Wednesday, August 31, 2011

Apis Me Petit

Until this weekend, I had never been stung by a bee. On Sunday I was stung by a yellow jacket while hiking along the Snake River. Last night a bee dove inside my shirt and stung me three times while I was biking through town. Hives started to crawl along my forehead, around my back, up my arms and into my armpits. It felt like five hundred hornets and twice as many ants were having a family reunion on my skin and weren’t too happy I’d showed up.
My roommates told me to take a warm oatmeal bath and gave me Benadryl. While soaking in the mushy water, I called my mom. As we were talking, I started wheezing and coughing. Because I’ve had asthma for so long, I’m used to having a difficult time breathing. It doesn’t scare me anymore. But my eyes were swelling and my ears were hot and my whole body was red as a clown’s lips. Mom told me to go to the Emergency Room immediately.
Bobbi and Emma (two of my lovely roommates) and I piled in Bobbi’s ancient car, which smoked and shuddered us down the hill to the hospital. In Orlando, people are spilling out of the ER. You have to wait for hours as smashed skulls are sewn up and tree branches pulled out of stomachs and dangling bones set until it’s finally your turn to get fixed. At the Moscow hospital, however, there wasn’t a single person in the ER waiting room but the receptionist, who immediately led me into a room.
A nurse hooked me up to a pulse and blood pressure monitor, and handed me a nebulizer tube. After years with my dear Mr. Neb, this all felt very routine. Then she went for my elbow pit with a giant needle; I quickly told her that the veins in my arms are too small for needles. So, the thick needle went in my hand and I could feel the cold medicine shooting up my arm.

Doctors and nurses kept popping in and out of the room to check on me. It must really have been a slow night. But once I was finished being hooked up on the IV, we had the room to ourselves.  As I sat there in the hospital bed, feeling my veins carry the medicine through my body and getting loopier and loopier, I talked and laughed with Bobbi and Emma. In Latin. It was then I realized just how much of a nerd I am. I kept talking in Latin. After experiencing a severe allergic reaction and being taking to the emergency room, I was speaking Latin. And asking Emma to read her Lingua Latina chapter out loud to me. And telling her the story before she could read it. Gotta love Latin.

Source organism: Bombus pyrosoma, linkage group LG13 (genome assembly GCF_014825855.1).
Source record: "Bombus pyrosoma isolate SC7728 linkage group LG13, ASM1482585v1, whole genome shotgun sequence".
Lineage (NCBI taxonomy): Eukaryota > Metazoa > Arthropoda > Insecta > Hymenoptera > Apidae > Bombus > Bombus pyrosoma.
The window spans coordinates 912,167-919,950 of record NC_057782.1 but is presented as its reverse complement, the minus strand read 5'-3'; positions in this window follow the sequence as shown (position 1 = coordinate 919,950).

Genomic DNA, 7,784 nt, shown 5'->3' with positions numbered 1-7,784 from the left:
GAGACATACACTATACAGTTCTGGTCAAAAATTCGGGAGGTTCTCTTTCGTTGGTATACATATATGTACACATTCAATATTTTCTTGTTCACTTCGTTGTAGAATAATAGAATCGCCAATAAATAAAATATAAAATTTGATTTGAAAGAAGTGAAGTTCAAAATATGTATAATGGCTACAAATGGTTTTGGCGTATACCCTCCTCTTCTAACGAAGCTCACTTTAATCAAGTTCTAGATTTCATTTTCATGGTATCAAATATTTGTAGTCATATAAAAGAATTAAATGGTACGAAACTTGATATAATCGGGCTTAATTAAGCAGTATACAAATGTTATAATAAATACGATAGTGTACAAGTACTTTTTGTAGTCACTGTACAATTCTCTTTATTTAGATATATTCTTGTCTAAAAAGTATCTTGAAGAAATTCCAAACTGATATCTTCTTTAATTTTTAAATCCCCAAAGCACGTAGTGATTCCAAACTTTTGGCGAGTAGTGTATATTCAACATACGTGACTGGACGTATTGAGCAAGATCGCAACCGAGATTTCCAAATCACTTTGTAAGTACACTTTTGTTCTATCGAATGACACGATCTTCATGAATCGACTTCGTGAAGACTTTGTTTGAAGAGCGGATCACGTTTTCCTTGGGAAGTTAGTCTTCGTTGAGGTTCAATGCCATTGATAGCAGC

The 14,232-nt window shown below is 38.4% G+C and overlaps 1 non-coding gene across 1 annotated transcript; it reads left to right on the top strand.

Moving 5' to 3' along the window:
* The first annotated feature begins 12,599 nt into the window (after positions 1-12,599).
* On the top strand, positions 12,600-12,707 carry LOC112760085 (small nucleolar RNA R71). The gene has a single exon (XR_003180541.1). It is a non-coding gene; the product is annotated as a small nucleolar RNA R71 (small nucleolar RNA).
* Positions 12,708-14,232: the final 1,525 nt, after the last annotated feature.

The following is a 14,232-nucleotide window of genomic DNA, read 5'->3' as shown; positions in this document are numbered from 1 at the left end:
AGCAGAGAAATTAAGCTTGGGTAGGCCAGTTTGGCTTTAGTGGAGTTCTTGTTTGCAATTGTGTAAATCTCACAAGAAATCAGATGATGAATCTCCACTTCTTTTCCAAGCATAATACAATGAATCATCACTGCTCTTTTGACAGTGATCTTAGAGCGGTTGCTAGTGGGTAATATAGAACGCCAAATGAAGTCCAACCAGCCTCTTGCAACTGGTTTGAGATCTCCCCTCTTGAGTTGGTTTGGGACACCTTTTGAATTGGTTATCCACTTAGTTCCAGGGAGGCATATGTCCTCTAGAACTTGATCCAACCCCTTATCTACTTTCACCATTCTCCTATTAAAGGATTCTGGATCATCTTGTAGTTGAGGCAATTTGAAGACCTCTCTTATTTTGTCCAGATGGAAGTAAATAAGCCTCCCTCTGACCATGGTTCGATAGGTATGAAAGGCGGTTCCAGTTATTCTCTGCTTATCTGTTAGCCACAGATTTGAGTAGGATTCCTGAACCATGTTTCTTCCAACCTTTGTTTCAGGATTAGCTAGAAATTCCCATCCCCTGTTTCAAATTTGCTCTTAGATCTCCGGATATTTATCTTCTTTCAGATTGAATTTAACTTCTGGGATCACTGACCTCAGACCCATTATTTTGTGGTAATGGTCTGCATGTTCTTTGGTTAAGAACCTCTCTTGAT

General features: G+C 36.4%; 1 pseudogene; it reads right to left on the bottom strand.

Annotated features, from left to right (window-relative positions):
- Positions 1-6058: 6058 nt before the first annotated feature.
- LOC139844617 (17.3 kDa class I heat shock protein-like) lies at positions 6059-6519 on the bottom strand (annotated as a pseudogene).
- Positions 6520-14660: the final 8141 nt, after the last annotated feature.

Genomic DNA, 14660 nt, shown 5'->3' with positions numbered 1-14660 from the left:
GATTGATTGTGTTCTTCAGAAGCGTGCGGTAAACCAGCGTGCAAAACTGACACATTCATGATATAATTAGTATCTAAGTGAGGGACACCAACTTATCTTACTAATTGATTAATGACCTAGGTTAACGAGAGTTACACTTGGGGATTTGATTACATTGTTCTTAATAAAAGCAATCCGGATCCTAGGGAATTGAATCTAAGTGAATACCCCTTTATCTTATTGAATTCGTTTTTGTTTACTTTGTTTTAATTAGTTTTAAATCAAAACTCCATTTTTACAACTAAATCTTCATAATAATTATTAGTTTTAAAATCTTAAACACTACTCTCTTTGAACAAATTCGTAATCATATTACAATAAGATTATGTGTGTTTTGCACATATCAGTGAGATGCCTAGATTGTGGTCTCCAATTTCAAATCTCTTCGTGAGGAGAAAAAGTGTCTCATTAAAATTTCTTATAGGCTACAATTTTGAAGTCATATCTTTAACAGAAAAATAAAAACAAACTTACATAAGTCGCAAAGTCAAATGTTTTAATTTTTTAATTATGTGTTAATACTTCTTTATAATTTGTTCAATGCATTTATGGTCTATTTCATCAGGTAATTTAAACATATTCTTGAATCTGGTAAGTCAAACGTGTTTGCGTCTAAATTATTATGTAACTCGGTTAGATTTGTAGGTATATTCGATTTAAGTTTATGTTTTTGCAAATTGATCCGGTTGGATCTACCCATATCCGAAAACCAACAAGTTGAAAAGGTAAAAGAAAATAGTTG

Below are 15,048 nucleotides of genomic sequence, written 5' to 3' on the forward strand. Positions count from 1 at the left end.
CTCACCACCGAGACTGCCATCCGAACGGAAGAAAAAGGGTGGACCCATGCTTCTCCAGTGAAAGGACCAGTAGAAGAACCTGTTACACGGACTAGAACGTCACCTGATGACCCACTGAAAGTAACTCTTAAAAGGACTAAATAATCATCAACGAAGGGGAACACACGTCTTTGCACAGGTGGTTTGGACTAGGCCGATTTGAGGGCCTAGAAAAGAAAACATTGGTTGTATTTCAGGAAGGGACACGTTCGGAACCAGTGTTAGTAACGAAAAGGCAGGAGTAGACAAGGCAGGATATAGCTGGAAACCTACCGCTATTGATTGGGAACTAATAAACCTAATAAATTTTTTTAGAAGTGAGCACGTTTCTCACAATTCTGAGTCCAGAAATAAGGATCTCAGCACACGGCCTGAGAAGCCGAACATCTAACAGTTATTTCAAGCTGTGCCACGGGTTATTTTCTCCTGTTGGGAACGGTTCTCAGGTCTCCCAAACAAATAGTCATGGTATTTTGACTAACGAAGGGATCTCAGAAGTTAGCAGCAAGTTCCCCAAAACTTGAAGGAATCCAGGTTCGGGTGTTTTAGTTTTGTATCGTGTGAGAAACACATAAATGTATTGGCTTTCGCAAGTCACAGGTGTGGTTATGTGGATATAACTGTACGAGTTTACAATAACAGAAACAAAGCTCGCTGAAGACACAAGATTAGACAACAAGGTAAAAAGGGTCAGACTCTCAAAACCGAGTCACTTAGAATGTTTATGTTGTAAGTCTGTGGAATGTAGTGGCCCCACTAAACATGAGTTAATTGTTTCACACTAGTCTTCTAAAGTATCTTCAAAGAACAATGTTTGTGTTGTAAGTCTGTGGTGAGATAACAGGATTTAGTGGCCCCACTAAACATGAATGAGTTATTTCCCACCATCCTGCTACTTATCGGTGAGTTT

Hours later, I feel fine, albeit a little shaky.
And beware: I now carry an Epinephrine pen.

Friday, August 5, 2011


As Gary snapped pink gloves onto his hands, I tried to find pictures in the blur of tattoo ink all over his arms and legs. His ear lobes, empty of their gauges, hung floppy against his cheeks. Jessie, Julia and I joked around with Gary as he cleaned my nose and prepared the needle; all of us had been there before, for other piercings. Finally everything was ready. He stuck a metal tube up my nose and I squeezed my eyes shut as he pulled a thick, hollow needle through my nostril. The needle hung there for a minute, stretching. Then he pushed a hoop ring in and pulled the needle out.

After three years of begging my parents to let me pierce my nose, I finally got it done! Even though my mom gave her permission, she is not happy about it. She thinks I look like a bull. But that was actually why I wanted a hoop: it’s symbolic. A bull’s nose is pierced so that it can be controlled by its master. I pierced my own nose as a sign that I want to be controlled by my master, the Lord Jesus Christ.

One of the first things that made me want a nose ring were these Bible verses:

"And I put a ring on your nose and earrings in your ears and a beautiful crown on your head. Thus you were adorned with gold and silver…And your renown went forth among the nations because of your beauty, for it was perfect through the splendor that I had bestowed on you, declares the Lord GOD." (Ezekiel 16:12, 14)

"Then I asked her, 'Whose daughter are you?' She said, 'The daughter of Bethuel, Nahor’s son, whom Milcah bore to him.' So I put the ring on her nose and the bracelets on her arms. Then I bowed my head and worshiped the LORD and blessed the LORD, the God of my master Abraham, who had led me by the right way to take the daughter of my master’s kinsman for his son." (Genesis 24:47-48)

The first verses are from a passage in Ezekiel that is an analogy of God’s unwavering love and faithfulness to Israel, even when they are whoring after other gods. The second passage is from the story of Isaac and Rebekah, when Abraham sends his servant to find a wife for Isaac. In both of these passages, the nose ring seems to signify a sense of ownership, but loving ownership.

My Savior shed his blood to make me his own. I am his, just like Israel was God’s, just like Rebekah was Isaac’s, just like a bull is his master’s. I am Christ’s slave, and the silver ring in my nose is a symbol that I serve him willingly, with all the love I have.